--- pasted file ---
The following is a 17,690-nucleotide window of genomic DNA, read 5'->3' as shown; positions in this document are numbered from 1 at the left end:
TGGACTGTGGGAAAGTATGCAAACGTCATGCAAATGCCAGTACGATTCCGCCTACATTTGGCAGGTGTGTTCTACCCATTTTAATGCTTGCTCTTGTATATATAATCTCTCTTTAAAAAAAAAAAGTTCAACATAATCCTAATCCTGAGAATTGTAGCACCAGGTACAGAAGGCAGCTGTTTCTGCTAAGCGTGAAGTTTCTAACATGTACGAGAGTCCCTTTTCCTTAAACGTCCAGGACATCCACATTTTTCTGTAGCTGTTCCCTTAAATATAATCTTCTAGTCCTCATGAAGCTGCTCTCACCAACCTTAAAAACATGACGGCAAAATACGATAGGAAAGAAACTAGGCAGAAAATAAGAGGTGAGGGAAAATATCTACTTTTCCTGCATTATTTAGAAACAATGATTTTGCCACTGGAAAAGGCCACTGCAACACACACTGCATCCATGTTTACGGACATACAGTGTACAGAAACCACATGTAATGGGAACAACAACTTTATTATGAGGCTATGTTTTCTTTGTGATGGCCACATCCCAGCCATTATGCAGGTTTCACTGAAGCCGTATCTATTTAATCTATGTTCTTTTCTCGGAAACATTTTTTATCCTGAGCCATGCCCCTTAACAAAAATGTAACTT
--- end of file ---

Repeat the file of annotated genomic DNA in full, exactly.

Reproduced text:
The following is a 17,690-nucleotide window of genomic DNA, read 5'->3' as shown; positions in this document are numbered from 1 at the left end:
TGGACTGTGGGAAAGTATGCAAACGTCATGCAAATGCCAGTACGATTCCGCCTACATTTGGCAGGTGTGTTCTACCCATTTTAATGCTTGCTCTTGTATATATAATCTCTCTTTAAAAAAAAAAAGTTCAACATAATCCTAATCCTGAGAATTGTAGCACCAGGTACAGAAGGCAGCTGTTTCTGCTAAGCGTGAAGTTTCTAACATGTACGAGAGTCCCTTTTCCTTAAACGTCCAGGACATCCACATTTTTCTGTAGCTGTTCCCTTAAATATAATCTTCTAGTCCTCATGAAGCTGCTCTCACCAACCTTAAAAACATGACGGCAAAATACGATAGGAAAGAAACTAGGCAGAAAATAAGAGGTGAGGGAAAATATCTACTTTTCCTGCATTATTTAGAAACAATGATTTTGCCACTGGAAAAGGCCACTGCAACACACACTGCATCCATGTTTACGGACATACAGTGTACAGAAACCACATGTAATGGGAACAACAACTTTATTATGAGGCTATGTTTTCTTTGTGATGGCCACATCCCAGCCATTATGCAGGTTTCACTGAAGCCGTATCTATTTAATCTATGTTCTTTTCTCGGAAACATTTTTTATCCTGAGCCATGCCCCTTAACAAAAATGTAACTT